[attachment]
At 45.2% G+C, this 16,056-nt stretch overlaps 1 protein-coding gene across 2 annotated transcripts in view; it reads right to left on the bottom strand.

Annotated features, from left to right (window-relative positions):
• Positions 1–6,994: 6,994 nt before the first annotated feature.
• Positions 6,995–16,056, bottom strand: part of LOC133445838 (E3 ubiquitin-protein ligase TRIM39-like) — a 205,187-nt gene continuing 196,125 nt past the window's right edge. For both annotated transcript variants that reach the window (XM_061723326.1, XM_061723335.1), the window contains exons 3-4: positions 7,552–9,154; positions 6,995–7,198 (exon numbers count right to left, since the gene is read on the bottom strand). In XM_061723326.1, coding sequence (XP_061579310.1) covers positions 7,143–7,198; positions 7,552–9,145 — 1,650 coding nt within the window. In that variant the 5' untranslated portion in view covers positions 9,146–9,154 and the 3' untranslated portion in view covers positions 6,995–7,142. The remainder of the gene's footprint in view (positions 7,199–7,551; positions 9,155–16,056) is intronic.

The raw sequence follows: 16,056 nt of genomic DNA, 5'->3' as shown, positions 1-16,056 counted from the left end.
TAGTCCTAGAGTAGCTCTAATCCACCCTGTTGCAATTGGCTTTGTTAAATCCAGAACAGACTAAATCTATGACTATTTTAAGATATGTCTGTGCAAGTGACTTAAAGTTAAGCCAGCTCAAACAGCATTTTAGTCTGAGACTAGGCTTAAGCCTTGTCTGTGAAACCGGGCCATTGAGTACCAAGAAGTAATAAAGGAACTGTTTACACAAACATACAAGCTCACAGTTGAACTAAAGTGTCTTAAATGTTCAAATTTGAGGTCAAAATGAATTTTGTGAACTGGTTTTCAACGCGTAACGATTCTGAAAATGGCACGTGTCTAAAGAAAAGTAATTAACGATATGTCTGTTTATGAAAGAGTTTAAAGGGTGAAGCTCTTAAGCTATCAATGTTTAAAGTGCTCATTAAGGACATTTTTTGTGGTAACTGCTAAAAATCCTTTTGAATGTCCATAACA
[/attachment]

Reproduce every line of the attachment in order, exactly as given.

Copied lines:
At 45.2% G+C, this 16,056-nt stretch overlaps 1 protein-coding gene across 2 annotated transcripts in view; it reads right to left on the bottom strand.

Annotated features, from left to right (window-relative positions):
• Positions 1–6,994: 6,994 nt before the first annotated feature.
• Positions 6,995–16,056, bottom strand: part of LOC133445838 (E3 ubiquitin-protein ligase TRIM39-like) — a 205,187-nt gene continuing 196,125 nt past the window's right edge. For both annotated transcript variants that reach the window (XM_061723326.1, XM_061723335.1), the window contains exons 3-4: positions 7,552–9,154; positions 6,995–7,198 (exon numbers count right to left, since the gene is read on the bottom strand). In XM_061723326.1, coding sequence (XP_061579310.1) covers positions 7,143–7,198; positions 7,552–9,145 — 1,650 coding nt within the window. In that variant the 5' untranslated portion in view covers positions 9,146–9,154 and the 3' untranslated portion in view covers positions 6,995–7,142. The remainder of the gene's footprint in view (positions 7,199–7,551; positions 9,155–16,056) is intronic.

The raw sequence follows: 16,056 nt of genomic DNA, 5'->3' as shown, positions 1-16,056 counted from the left end.
TAGTCCTAGAGTAGCTCTAATCCACCCTGTTGCAATTGGCTTTGTTAAATCCAGAACAGACTAAATCTATGACTATTTTAAGATATGTCTGTGCAAGTGACTTAAAGTTAAGCCAGCTCAAACAGCATTTTAGTCTGAGACTAGGCTTAAGCCTTGTCTGTGAAACCGGGCCATTGAGTACCAAGAAGTAATAAAGGAACTGTTTACACAAACATACAAGCTCACAGTTGAACTAAAGTGTCTTAAATGTTCAAATTTGAGGTCAAAATGAATTTTGTGAACTGGTTTTCAACGCGTAACGATTCTGAAAATGGCACGTGTCTAAAGAAAAGTAATTAACGATATGTCTGTTTATGAAAGAGTTTAAAGGGTGAAGCTCTTAAGCTATCAATGTTTAAAGTGCTCATTAAGGACATTTTTTGTGGTAACTGCTAAAAATCCTTTTGAATGTCCATAACA